Really you get what you pay for, couldnt justify the extra for engel, but some of my mates swear by them. If you are camping mainly in one spot, a three way fridge maybe a better option. You can run of gas and not have to buy extras such as batteries and generators. I would go for one that can freeze or you might get caught out in really hot weather. A three way fridge only can obtain 20-25c below ambient temparture.

Hope this helps
AnswerID: 173784

Follow Up By: Member - Jeff M (WA) - Sunday, May 21, 2006 at 22:42

Sunday, May 21, 2006 at 22:42
Yeah I bought a cheapo Supercheap compressor fridge and trashed it. I think I broke a copper gas line off road. I took it back without my receipt ( I lost it ) and they replaced it for the new model on the spot. Can't complain about that, I thought I'd blown $300 bucks, but nope, bloody good stuff. After listening to people complain about the warranty on these expensive fridges you gotta wonder what the go is...
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FollowupID: 429840

Follow Up By: Member No 1- Monday, May 22, 2006 at 08:05

Monday, May 22, 2006 at 08:05
Jeff M, are you sure the supoercheap fridge f9r 330 had a compressor?...sounds too cheap???? way too cheap....
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FollowupID: 429864

Follow Up By: Member - Jeff M (WA) - Monday, May 22, 2006 at 09:30

Monday, May 22, 2006 at 09:30
LMAO!! Yeah I'm sure. It was a special before christmas down from $599 to clear the old model before the next shipment came in with the 'new and improved' model. Which I ended up getting anyway - BARGIN!

She works brilliantly too. Soft start compressor, _Affordable_Storage_Drawers.aspx a little over 4 amps at full tilt but appears to have two speeds, when it's cold outside it never arks right up and the compressor seems to go slower drawing only just over 2 amps. She's got a digital display and get's down to -15 in less than 2 hours from 22c.

With the new model it remembers the set tempeture when the power's cut too, so each time you plug it in you don't have to turn it off freeze (-15). (that was a pain in the ass, you'd have a power failure while you were at work, come home and all your beer was solid! DOH).
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FollowupID: 429877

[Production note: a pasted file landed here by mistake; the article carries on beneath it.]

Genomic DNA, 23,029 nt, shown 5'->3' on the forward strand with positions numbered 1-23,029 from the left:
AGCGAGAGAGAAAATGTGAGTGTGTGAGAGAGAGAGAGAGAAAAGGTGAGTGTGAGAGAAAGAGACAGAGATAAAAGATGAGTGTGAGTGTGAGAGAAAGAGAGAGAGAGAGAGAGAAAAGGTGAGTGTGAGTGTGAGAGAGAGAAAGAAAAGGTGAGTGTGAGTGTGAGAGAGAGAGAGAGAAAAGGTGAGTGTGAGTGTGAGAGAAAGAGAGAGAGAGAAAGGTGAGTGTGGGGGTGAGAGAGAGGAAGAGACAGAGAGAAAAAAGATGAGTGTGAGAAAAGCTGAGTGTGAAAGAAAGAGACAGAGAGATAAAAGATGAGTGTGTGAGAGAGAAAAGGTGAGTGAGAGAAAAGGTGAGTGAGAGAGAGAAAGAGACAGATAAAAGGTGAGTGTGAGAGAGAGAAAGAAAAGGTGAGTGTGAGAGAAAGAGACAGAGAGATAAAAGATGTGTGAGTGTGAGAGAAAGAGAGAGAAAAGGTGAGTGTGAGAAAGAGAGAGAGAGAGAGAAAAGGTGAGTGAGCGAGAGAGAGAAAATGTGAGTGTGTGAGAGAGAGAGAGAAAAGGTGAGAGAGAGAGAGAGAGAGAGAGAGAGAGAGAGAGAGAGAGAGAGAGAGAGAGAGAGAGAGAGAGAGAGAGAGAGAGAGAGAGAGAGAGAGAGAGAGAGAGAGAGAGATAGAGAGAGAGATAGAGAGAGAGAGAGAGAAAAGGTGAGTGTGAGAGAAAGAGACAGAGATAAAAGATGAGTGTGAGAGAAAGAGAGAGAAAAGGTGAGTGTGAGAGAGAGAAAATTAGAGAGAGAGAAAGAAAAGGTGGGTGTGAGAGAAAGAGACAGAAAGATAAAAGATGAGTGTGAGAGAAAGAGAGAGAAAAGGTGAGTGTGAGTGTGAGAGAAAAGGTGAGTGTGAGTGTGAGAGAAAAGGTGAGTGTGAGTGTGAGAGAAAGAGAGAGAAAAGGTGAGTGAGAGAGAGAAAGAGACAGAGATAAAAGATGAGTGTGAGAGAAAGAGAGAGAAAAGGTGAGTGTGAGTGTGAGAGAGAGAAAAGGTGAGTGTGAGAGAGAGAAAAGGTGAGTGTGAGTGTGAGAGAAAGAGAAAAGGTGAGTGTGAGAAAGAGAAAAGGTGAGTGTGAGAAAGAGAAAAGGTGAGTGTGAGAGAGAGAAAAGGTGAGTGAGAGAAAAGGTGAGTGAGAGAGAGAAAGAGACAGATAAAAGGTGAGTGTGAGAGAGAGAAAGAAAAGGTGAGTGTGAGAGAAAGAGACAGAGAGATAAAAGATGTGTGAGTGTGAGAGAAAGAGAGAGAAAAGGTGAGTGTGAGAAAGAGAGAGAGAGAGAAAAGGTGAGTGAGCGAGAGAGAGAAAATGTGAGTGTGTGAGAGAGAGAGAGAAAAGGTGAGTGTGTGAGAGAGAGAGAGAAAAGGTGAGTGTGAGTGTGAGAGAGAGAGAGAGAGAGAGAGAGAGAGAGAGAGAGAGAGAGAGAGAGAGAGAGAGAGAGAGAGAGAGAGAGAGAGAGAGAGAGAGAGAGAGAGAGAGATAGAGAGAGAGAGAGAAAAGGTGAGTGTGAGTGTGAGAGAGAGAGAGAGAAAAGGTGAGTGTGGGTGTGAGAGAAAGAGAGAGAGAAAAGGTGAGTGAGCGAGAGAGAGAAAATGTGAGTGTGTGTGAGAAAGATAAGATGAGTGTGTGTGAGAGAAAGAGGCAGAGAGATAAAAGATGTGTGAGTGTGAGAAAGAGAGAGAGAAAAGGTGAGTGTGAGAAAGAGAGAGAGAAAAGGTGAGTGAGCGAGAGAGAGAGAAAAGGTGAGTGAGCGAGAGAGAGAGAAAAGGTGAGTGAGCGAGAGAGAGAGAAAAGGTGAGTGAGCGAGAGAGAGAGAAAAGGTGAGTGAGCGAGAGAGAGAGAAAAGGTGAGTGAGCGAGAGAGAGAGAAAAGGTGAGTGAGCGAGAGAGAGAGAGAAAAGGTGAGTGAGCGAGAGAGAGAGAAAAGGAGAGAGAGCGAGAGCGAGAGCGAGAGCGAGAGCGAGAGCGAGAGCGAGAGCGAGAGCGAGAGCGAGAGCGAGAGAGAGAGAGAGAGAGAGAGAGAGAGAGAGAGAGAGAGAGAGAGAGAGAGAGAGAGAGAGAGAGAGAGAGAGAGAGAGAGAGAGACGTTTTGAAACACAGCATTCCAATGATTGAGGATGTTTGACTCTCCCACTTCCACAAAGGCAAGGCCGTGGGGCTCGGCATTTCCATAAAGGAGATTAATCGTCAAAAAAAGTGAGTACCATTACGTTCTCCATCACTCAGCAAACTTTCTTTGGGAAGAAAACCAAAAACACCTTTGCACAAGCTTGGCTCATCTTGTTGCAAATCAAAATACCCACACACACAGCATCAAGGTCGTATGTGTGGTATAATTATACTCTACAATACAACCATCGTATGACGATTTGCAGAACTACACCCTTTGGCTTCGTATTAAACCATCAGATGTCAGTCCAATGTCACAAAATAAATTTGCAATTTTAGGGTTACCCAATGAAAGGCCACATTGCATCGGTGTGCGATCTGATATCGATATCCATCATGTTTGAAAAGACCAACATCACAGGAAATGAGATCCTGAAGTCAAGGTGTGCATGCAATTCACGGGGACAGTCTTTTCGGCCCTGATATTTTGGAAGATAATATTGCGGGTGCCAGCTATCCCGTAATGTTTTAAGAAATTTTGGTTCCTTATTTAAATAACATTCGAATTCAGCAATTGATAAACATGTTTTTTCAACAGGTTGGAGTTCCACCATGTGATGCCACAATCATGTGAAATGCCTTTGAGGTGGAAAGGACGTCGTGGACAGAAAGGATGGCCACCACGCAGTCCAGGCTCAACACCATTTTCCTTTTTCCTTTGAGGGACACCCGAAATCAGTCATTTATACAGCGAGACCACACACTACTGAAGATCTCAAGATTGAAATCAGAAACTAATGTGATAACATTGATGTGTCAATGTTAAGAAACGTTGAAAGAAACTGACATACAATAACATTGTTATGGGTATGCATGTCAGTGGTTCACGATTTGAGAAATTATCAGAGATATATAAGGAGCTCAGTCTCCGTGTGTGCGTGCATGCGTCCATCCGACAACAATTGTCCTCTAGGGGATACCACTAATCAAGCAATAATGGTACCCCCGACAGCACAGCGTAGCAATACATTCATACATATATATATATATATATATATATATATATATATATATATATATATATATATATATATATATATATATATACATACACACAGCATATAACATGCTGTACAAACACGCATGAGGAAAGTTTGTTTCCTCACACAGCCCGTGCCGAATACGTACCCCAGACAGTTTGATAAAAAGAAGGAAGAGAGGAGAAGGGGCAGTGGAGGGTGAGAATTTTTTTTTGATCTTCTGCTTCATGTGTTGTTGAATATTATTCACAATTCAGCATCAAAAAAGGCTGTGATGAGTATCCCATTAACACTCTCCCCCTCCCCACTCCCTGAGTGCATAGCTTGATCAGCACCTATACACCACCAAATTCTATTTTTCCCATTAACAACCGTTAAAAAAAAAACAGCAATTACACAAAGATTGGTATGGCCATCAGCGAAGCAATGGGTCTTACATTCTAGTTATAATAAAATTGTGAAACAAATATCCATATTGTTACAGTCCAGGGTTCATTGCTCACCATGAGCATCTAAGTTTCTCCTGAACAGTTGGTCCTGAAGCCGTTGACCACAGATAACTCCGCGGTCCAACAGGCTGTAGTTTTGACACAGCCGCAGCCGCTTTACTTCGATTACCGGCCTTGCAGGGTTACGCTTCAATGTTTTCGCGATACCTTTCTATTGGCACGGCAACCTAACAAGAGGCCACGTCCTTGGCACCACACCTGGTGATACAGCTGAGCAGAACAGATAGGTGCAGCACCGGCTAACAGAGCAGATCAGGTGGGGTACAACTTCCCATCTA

Reply By: David from David and Justine Olsen's 4WD Tag-Along - Sunday, May 21, 2006 at 16:42

Sunday, May 21, 2006 at 16:42
If you are looking for a fridge freezer of about 70 litres, in my opinion you can't go past the Explorer Fridge Freezer. It has seperate thermostats for fridge and freezer and is built tough. I have the 56litre and love it. Power consumption is one of the lowest.

www.explorerfridgefreezer.aunz.com/
AnswerID: 173804

Reply By: SteveL - Sunday, May 21, 2006 at 18:21

Sunday, May 21, 2006 at 18:21
I have a 60 litre Trailblaza and they would have to be the toughest fridge on the market.The only problem with them is the size and weight because of the amount of insulation they have.This also makes them the most efficient though.-Steve
AnswerID: 173813

Reply By: Crackles - Sunday, May 21, 2006 at 22:16

Sunday, May 21, 2006 at 22:16
You'll notice a pattern after a while, it's already appearing in this thread, my Waeco is great, uses very little power, is heaps cheaper than the others & after it broke down, (lid fell off, latch broke, display failed) the after sales service & Warrenty was excellent. After 12 years I wouldn't have a clue how good the after sales service is on my fridge :-) BECAUSE I'VE NEVER USED IT!
Cheers Craig.............
73L Autofridge.
PS: My old Engel before that survived 15 years of my abuse so they are pretty good too :-)
AnswerID: 173867

Reply By: Leroy - Sunday, May 21, 2006 at 22:32

Sunday, May 21, 2006 at 22:32
Got to ask youself how long you need the fridge to run for? Maybe a chescold may still be your best option if you base camp for a number of days and then you wont have to worry about batteries, solar panels, etc.

Leory
AnswerID: 173869

Reply By: Mad Dog (Australia) - Sunday, May 21, 2006 at 23:01

Sunday, May 21, 2006 at 23:01
Autofridge, Trailblaza, Explorer, Engel are all very very good fridges. Waeco is a hit and miss affair, you might hit a good one and have a good run if you're lucky.
AnswerID: 173877

Follow Up By: Sand Man (SA) - Tuesday, May 23, 2006 at 04:03

Tuesday, May 23, 2006 at 04:03
ROFLMAO!

That was a tactful reply Ray. You didn't even get a bite:-)
Bill


I'm diagonally parked in a parallel Universe!

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FollowupID: 430100

Follow Up By: Mad Dog (Australia) - Tuesday, May 23, 2006 at 08:30

Tuesday, May 23, 2006 at 08:30
Oh well I just tell it the way I see it. If all the fridges were the same price nobody woud chose the waeco.
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FollowupID: 430120

Reply By: Muzzgit (WA) - Sunday, May 21, 2006 at 23:38

Sunday, May 21, 2006 at 23:38
We have a 50l waeco. It runs well, uses little power, being able to have the lid open from one side or the other is handy. Having a fridge light and dairy compartment is handy, but after all it is plastic, and plastic breaks/bends/warps/twists etc and just a couple of little things about them is done on the cheap.

I think, if I had my time again I would get the engel, stuff the expense!!!!
AnswerID: 173881